People of Wisconsin Need Alcohol Awareness Class

by: Mike Miller

Do harsher punishments curb drinking and driving?

Since Wisconsin adopted drugged driving laws to partner along with those on the books for drunk driving, the first fatal accident using the new law in Waukesha County occurred in Muskego in 2005. That year was particularly bad for Muskego as at least five fatal accidents were recorded in the city in about 10 months.

During an alcohol class by a Wisconsin instructor, two students were 'test subjects' for the reality of what drinking to excess can do to balance. One woman had been drinking a bottle of wine, then switched to beer. Another man in the class had downed about seven beers in about 90 minutes. (Probably the equivalent of a tailgater at a sporting event.)

A police officer was testing their blood alcohol content using a field sobriety meter, which is a preliminary measure that can aid officers to determine whether or how drunk a driver might be when pulled over. Added to other physical tests, as well as the own observations of the office, a suspected drunk can be taken in for further tests. Even if a suspect does not blow a 0.08, which is the legal level for intoxication in Wisconsin, if behavior still suggests a high level of impairment, they will pursue a blood test for other substances.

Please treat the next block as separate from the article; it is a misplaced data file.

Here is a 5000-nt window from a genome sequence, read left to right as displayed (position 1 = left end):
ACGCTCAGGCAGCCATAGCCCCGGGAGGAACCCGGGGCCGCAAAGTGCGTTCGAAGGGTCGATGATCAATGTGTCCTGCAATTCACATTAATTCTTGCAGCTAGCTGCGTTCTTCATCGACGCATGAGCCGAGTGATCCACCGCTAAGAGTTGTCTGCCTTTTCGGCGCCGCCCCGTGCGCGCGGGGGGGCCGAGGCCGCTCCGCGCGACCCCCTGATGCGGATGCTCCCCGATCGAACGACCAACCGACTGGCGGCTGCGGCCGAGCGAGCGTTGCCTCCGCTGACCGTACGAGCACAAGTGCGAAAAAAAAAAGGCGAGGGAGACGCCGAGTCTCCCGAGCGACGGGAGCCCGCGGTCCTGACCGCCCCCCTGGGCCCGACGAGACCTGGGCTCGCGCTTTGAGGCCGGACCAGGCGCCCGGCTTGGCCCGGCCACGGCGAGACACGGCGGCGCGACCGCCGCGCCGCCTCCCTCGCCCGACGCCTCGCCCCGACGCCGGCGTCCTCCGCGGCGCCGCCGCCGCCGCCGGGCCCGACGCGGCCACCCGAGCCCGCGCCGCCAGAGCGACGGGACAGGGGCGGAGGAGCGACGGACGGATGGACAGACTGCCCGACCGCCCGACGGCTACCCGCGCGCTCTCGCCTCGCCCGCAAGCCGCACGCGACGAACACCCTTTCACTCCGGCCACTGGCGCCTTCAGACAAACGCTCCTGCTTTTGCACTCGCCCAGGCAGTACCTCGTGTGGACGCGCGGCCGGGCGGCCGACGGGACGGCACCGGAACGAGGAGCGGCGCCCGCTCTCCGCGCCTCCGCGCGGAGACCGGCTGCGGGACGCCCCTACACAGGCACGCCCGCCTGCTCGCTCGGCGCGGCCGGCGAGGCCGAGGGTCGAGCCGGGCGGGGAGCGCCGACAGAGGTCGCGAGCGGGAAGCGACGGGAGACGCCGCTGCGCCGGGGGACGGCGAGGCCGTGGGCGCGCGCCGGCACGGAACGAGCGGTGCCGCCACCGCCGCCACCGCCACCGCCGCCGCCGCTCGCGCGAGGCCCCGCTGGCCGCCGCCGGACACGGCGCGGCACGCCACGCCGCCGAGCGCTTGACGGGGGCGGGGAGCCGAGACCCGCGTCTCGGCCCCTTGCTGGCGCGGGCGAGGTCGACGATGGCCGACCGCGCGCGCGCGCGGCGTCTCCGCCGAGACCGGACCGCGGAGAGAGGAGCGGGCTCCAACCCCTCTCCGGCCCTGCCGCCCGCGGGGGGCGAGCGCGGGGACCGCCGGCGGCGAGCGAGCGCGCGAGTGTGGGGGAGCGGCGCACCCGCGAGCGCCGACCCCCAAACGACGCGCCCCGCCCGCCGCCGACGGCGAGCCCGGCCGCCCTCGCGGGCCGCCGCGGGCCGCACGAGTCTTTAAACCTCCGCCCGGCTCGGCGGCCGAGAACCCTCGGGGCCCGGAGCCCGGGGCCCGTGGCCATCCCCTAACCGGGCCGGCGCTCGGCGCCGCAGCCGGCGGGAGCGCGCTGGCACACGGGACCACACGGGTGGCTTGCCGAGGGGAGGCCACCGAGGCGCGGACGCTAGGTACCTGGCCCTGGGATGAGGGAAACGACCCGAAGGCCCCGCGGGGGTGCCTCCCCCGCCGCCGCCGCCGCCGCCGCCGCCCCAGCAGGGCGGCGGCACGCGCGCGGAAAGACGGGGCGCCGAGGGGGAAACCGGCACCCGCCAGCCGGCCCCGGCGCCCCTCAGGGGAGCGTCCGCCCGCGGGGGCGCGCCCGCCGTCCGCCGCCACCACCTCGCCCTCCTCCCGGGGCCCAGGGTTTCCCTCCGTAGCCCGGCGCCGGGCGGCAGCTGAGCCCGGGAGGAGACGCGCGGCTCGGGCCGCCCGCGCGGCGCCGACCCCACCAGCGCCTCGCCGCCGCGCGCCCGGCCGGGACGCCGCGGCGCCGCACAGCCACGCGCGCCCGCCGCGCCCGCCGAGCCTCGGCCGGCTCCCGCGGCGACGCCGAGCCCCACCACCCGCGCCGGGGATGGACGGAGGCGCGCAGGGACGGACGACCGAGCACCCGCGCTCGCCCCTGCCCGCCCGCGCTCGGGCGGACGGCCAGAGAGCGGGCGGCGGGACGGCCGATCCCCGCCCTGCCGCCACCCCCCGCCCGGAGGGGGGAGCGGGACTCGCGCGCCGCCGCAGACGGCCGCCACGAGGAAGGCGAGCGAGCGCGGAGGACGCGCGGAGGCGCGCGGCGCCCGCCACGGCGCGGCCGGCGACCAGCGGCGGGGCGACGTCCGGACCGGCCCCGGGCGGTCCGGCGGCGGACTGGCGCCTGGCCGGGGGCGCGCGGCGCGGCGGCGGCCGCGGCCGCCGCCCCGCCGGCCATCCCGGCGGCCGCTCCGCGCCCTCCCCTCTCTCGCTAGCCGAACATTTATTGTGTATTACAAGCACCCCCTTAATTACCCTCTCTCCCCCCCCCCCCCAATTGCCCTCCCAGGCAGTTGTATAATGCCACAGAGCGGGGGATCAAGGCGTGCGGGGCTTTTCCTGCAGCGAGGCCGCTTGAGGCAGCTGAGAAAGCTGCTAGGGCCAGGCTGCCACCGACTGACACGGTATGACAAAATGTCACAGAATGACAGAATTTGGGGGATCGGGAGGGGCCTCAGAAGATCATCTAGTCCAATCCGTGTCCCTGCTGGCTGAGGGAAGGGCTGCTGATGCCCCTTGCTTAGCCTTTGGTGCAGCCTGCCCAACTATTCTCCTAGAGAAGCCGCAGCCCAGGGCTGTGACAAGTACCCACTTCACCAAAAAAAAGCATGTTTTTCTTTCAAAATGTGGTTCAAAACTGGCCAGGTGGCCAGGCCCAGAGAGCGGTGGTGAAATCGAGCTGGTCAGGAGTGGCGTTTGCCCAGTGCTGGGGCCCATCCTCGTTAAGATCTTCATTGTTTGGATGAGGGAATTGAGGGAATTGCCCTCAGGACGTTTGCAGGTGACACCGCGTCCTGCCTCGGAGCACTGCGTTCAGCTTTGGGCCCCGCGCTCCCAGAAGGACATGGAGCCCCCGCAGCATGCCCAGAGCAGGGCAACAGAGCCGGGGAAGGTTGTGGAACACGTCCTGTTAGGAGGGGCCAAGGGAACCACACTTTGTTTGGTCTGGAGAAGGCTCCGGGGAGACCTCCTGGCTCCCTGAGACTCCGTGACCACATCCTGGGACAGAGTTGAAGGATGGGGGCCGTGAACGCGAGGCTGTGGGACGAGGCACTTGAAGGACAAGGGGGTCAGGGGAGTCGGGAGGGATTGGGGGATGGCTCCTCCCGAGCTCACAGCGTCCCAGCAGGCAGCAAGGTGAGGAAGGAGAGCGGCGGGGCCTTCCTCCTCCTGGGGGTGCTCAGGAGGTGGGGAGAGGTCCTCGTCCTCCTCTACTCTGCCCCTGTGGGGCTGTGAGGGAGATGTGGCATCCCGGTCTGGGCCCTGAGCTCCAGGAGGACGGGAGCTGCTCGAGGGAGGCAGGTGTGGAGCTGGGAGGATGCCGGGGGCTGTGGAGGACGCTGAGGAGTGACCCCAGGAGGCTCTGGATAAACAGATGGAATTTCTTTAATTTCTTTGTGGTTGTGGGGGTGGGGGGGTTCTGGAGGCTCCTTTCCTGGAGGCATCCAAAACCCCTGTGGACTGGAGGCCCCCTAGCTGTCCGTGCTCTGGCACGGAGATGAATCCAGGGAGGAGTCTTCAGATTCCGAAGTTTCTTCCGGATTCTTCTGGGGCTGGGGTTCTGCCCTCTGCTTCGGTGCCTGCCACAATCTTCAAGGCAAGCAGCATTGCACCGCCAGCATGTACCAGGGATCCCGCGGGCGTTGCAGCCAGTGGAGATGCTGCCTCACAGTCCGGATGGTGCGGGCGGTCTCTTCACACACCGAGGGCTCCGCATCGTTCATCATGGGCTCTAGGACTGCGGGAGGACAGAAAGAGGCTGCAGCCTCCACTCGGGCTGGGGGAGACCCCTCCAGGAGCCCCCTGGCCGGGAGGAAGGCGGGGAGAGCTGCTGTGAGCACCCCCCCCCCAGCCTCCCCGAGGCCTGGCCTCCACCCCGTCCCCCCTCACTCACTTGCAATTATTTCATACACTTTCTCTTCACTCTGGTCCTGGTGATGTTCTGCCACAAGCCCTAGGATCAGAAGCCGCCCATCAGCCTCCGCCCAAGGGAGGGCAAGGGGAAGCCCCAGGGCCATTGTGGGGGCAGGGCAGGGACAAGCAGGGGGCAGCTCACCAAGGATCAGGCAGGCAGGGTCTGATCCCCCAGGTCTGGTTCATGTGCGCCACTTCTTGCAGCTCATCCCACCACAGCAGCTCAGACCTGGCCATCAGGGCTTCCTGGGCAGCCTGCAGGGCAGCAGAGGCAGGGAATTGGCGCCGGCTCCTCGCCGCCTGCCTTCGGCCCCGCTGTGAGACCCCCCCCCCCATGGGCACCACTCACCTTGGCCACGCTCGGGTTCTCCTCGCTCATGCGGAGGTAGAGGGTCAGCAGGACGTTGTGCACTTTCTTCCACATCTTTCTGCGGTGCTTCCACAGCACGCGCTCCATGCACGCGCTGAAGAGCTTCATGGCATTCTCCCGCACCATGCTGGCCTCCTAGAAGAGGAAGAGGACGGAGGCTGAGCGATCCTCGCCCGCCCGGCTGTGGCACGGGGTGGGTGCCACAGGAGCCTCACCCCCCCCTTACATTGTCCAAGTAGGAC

Since the drugged driving law was put into effect, Muskego has seen a slow but steady increase in the number of arrests involving other substances, like marijuana, cocaine, prescription drugs and other controlled substances.

While Wisconsin is the only state left in which first offense drunk driving is not a crime, it's no cheap ticket. First offense tickets issued in the city are about $800, and includes only the fine. Costs for alcohol assessments, adjusting driving hours with the DMV and legal fees can add up. Insurance companies are also going to slap drivers convicted with a $1,300 premium for six months.

The drinking students were then taken upstairs to continue field tests and then blow into a precisely calibrated machine called an intoximeter. The instrument tests itself three times a second to ensure accuracy and is so sensitive drunks are asked to keep a minimum distance from it prior to providing a sample because it can detect alcohol in the ambient air.

The woman in the group was more visibly intoxicated, swaying and laughing, while the man was seemingly more in control. Women's tolerance for alcohol is lower than men's because of a higher water content in their bodies.

What do you make a class like this?